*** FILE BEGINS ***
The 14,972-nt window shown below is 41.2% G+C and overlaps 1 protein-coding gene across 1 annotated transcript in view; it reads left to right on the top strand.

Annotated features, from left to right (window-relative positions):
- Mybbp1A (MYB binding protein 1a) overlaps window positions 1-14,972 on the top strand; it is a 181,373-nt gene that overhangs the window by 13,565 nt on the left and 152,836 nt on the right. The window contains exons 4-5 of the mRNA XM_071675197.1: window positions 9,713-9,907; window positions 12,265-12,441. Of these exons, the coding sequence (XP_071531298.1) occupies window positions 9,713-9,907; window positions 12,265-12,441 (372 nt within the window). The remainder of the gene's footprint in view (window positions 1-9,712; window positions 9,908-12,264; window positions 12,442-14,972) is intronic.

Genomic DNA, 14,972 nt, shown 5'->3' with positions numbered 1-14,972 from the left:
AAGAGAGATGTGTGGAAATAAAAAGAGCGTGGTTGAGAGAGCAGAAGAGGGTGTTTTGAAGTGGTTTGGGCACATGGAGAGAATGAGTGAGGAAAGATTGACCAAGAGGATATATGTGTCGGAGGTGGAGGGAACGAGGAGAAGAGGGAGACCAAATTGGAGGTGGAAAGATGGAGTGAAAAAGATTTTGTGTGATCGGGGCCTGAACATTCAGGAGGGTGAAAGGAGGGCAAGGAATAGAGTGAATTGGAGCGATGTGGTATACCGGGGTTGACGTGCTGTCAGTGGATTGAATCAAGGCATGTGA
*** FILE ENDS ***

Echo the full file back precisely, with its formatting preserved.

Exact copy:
The 14,972-nt window shown below is 41.2% G+C and overlaps 1 protein-coding gene across 1 annotated transcript in view; it reads left to right on the top strand.

Annotated features, from left to right (window-relative positions):
- Mybbp1A (MYB binding protein 1a) overlaps window positions 1-14,972 on the top strand; it is a 181,373-nt gene that overhangs the window by 13,565 nt on the left and 152,836 nt on the right. The window contains exons 4-5 of the mRNA XM_071675197.1: window positions 9,713-9,907; window positions 12,265-12,441. Of these exons, the coding sequence (XP_071531298.1) occupies window positions 9,713-9,907; window positions 12,265-12,441 (372 nt within the window). The remainder of the gene's footprint in view (window positions 1-9,712; window positions 9,908-12,264; window positions 12,442-14,972) is intronic.

Genomic DNA, 14,972 nt, shown 5'->3' with positions numbered 1-14,972 from the left:
AAGAGAGATGTGTGGAAATAAAAAGAGCGTGGTTGAGAGAGCAGAAGAGGGTGTTTTGAAGTGGTTTGGGCACATGGAGAGAATGAGTGAGGAAAGATTGACCAAGAGGATATATGTGTCGGAGGTGGAGGGAACGAGGAGAAGAGGGAGACCAAATTGGAGGTGGAAAGATGGAGTGAAAAAGATTTTGTGTGATCGGGGCCTGAACATTCAGGAGGGTGAAAGGAGGGCAAGGAATAGAGTGAATTGGAGCGATGTGGTATACCGGGGTTGACGTGCTGTCAGTGGATTGAATCAAGGCATGTGA